Egypt’s commitment to safeguarding its coral reefs has led to an innovative approach: the intentional sinking of military equipment to alleviate the strain caused by the increasing number of divers. The unveiling of a new underwater museum, complete with submerged military vehicles, has sparked excitement among divers. This collaborative effort between local authorities and the Egyptian Ministry of Environment introduces three captivating dive sites near Hurghada.
Exploring the Submerged Military Museum
The first of its kind, the submerged military museum in Hurghada promises to attract a myriad of divers. Scientists anticipate the emergence of new coral reefs on the sunken tanks and other military gear near Hurghada. The natural progression will see schools of fish colonizing the sunken vehicles, followed by algae and other smaller organisms. Within a year, soft corals will begin to form on the surface of the military equipment, evolving into larger corals within five to six years. This approach, proven successful in other parts of the world, holds the potential to enhance the sustainability of Egypt’s Red Sea.
Beneath the Waves: Tanks Await Submersion
The primary objective of this initiative is to divert divers away from the heavily visited coral reefs of Hurghada, which have suffered from decades of mass diving tourism. By transforming old military equipment, including tanks and other vehicles, into underwater attractions, the project aims to highlight the significant role played by the Egyptian military in shaping the nation’s rich history.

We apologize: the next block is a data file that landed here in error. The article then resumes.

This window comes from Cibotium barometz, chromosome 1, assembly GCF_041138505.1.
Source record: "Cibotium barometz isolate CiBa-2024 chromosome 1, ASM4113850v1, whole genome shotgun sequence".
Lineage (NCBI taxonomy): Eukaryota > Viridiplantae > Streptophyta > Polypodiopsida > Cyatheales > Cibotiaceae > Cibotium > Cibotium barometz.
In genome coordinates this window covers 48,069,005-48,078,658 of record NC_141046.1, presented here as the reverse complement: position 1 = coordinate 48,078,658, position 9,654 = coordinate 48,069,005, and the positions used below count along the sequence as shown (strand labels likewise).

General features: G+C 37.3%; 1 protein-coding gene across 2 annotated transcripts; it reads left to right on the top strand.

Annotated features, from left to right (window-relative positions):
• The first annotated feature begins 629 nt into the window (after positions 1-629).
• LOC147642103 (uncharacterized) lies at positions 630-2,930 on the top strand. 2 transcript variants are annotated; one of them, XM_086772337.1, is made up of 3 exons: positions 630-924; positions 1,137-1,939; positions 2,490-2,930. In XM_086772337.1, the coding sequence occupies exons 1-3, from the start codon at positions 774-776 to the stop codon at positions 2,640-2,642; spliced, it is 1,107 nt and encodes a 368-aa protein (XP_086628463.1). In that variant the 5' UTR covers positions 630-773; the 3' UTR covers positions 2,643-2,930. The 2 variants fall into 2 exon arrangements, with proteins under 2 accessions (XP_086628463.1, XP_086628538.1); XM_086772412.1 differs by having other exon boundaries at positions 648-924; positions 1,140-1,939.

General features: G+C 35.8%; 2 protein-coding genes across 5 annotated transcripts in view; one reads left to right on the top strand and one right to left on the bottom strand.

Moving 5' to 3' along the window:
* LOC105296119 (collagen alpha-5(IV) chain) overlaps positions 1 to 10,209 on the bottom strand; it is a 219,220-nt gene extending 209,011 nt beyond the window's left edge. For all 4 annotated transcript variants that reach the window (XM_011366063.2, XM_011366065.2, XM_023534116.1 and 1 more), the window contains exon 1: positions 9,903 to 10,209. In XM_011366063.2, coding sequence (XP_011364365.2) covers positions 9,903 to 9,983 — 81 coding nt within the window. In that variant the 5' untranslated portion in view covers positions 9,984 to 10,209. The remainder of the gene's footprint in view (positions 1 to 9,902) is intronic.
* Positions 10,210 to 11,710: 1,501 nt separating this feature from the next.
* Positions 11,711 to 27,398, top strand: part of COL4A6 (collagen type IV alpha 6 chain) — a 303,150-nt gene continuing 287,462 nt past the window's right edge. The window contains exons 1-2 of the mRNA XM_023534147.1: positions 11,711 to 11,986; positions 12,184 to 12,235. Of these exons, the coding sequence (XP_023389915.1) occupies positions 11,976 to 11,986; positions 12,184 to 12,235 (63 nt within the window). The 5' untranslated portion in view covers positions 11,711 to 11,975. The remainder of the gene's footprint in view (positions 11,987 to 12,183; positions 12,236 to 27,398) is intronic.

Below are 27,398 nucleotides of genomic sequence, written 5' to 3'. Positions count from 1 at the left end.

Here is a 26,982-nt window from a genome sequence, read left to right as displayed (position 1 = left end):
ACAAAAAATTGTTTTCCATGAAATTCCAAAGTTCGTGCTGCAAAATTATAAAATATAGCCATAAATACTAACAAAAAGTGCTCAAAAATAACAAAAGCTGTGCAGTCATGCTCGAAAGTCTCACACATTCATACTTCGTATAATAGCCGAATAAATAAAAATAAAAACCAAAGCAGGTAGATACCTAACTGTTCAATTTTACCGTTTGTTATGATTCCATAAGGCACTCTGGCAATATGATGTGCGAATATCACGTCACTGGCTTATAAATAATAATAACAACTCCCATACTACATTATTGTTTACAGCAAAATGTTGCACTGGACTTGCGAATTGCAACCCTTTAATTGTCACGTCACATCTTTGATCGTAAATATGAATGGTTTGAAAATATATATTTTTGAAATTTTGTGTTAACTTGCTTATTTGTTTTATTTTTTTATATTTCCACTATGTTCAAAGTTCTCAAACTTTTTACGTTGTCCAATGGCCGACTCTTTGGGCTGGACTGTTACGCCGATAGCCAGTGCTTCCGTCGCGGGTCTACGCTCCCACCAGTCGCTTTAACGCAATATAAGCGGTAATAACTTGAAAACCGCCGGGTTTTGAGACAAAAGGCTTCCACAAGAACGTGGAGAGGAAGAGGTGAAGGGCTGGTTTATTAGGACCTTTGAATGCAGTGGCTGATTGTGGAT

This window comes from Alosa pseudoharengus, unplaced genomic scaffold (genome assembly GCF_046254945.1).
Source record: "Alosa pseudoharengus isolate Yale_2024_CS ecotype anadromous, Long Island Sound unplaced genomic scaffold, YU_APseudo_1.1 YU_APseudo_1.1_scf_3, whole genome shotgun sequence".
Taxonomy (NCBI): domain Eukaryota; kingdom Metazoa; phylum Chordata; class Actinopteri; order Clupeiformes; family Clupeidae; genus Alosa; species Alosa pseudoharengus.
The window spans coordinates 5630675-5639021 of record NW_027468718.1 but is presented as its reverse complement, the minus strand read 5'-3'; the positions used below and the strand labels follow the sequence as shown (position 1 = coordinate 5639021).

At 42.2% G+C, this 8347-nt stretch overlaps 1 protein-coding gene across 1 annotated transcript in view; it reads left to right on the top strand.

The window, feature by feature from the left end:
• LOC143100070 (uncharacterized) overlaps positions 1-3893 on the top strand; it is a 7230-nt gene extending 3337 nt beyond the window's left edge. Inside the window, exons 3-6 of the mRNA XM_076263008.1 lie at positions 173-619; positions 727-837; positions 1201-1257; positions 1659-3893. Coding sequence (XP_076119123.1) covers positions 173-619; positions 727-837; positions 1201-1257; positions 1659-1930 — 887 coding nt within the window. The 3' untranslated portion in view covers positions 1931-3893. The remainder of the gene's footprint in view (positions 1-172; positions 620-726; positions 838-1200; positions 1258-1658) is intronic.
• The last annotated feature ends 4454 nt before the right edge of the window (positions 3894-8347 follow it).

Mitigating Impact on Coral Reefs
Experts emphasize that around 200,000 divers annually explore the coral reefs beneath Hurghada’s waters, a number that significantly strains the delicate ecosystem. However, to ensure the reefs’ well-being, a sustainable limit would be tenfold fewer divers.
Embark on a remarkable underwater journey in Egypt’s Red Sea and witness the birth of a new era in dive tourism. The submerged military museum near Hurghada not only offers an unforgettable experience for divers but also contributes to the preservation of the region’s unique coral reefs.